She could usually find the words. Didn’t mean she wasn’t occasionally taunted by her own mind. But Elaine Waterman prided herself on crisis management. There was a way to handle anything, even dissemination of the news that a little girl had walked between two bad boys with guns up on Ocean Avenue.
But that didn’t happen today. This was worse.
The squawk of police radio preceded Laine’s entrance into the main office. There were two uniformed Carson police officers looking over some papers in a cumulative folder on the clerk’s desk. Emergency vehicles in schools always drew attention from faculty and staff. Police cars sometimes came, as did ambulances. Fire trucks hit the school a few times a year during false alarms. They always drew a crowd.
Earlier in the day, any teacher with a classroom facing out toward the Pre-K trailers would have seen a covered stretcher wheeling out a form too small for that fate into the Hudson County Medical Examiner’s van. Children in Carson schools sometimes died. But rarely—almost never—in the classroom.
The principal’s door was closed so Laine waited at the counter, folding her arms and leaning. The smaller and younger of the officers—looked about eighteen years old for God’s sake—was snapping pictures of paperwork with his iPhone. The tall officer was pointing at certain forms laid out on Xena’s desk, and Officer Babyface was following his orders and photographing them.
Laine caught Xena’s eye and gave her a consolatory smile. Xena, the main office clerk, tried to offer one back, but instead her face twisted into something more like a grimace. Xena was experienced and great at managing the three-ring circus that was the main office in P.S. 12—a school with kindergarten through eighth grade enrollment of just under nine hundred students. But this day was just too much, judging by the condition of Xena’s normally coiffed black hair and flawless makeup application. She was middle-aged and always put together to a tee, right down to her nails, which were always done. She probably got on the phone with Queen Nails on Danforth Avenue the second she spotted a gnat-sized chip. Her business attire was appropriate for not only age but her zaftig figure.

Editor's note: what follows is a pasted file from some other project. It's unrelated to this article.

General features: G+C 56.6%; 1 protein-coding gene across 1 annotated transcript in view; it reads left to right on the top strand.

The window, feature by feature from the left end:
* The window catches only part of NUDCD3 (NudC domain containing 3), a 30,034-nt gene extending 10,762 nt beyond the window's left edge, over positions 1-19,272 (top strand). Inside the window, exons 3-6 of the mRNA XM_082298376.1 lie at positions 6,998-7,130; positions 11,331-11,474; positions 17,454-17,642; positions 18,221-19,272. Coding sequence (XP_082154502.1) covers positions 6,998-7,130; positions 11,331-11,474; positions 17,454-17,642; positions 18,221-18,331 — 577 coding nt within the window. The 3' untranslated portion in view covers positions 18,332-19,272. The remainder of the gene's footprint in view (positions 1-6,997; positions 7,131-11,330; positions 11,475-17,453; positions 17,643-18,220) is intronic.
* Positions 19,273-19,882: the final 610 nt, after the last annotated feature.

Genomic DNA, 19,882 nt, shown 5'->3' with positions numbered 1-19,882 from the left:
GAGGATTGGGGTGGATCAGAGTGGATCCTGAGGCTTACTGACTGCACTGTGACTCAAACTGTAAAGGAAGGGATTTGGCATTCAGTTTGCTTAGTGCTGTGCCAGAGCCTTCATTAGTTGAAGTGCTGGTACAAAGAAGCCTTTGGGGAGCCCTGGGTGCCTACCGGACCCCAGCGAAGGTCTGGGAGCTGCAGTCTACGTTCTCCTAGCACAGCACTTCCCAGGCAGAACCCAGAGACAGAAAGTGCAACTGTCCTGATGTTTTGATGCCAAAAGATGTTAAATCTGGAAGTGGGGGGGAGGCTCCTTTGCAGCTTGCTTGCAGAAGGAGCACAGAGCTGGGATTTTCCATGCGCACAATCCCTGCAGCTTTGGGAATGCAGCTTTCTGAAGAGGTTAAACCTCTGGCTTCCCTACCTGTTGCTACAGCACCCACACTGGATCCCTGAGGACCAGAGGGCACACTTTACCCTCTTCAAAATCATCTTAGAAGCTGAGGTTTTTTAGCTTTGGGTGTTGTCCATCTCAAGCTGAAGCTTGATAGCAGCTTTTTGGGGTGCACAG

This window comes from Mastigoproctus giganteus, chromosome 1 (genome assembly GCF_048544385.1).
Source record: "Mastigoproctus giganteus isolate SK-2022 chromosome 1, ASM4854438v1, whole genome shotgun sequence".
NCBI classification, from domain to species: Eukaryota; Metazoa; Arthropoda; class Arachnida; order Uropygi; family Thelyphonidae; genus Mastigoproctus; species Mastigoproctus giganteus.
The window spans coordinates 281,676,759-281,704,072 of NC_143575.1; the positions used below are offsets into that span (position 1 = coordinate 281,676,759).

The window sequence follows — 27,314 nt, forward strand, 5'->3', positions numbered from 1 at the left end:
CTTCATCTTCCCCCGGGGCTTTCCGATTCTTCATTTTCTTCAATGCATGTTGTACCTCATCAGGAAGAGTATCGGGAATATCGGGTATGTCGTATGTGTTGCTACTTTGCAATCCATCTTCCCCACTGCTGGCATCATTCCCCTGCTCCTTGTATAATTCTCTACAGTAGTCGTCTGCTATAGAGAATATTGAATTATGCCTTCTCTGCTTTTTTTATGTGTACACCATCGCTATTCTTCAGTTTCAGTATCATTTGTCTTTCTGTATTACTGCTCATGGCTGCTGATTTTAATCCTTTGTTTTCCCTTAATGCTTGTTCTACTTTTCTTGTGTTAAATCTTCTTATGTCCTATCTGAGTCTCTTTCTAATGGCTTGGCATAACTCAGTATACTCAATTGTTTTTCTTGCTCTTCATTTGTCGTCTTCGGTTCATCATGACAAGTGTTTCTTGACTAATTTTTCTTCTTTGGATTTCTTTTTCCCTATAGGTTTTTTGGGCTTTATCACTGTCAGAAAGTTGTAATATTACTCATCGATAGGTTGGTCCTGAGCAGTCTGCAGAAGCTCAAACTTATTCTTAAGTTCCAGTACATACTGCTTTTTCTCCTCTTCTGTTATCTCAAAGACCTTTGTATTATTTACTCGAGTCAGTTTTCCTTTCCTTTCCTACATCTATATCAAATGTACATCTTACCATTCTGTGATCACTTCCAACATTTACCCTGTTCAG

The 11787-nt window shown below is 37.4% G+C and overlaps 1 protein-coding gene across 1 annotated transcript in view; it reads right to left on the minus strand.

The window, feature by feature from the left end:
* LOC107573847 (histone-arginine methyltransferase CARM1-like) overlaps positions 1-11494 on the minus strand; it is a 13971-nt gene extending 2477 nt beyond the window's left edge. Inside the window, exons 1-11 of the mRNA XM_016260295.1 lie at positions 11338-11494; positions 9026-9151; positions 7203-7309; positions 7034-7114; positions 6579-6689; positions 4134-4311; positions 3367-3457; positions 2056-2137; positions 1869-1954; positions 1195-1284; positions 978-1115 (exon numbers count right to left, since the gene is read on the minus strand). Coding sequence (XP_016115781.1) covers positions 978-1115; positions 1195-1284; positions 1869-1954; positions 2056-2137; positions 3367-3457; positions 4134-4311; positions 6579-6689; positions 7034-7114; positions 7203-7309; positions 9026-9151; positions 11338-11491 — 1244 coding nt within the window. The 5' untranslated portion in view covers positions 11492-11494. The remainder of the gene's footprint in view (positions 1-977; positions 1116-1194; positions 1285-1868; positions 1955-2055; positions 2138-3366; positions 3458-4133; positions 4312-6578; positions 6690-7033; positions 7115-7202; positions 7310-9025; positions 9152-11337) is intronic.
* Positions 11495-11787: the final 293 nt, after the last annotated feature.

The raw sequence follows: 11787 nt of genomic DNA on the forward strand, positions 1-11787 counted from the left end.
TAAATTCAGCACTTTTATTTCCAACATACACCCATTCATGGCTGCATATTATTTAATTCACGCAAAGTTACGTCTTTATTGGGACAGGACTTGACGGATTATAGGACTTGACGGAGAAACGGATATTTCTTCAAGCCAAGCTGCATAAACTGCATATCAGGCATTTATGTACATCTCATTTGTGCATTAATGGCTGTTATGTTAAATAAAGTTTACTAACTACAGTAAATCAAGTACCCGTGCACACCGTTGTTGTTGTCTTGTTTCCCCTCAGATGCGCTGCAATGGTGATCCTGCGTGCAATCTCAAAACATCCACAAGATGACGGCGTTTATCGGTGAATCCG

But today she was ruffled, Laine noticed. Her skirt was twisted too much to the left, skewing the zipper line in the back and putting it off center. Her hands had been at her hair, too. She’d clearly been thought the ringer, and that was a disconcerting sight.
The principal’s door opened, and a man walked out of Cynthia Greene’s office wearing a back peacoat and a gold badge dangling from a chain around his neck. A collared shirt and necktie were visible beneath his coat. He smiled and nodded as he passed Laine. She had him by ten years, she figured, but his smile and gaze perhaps a touch too long still felt good.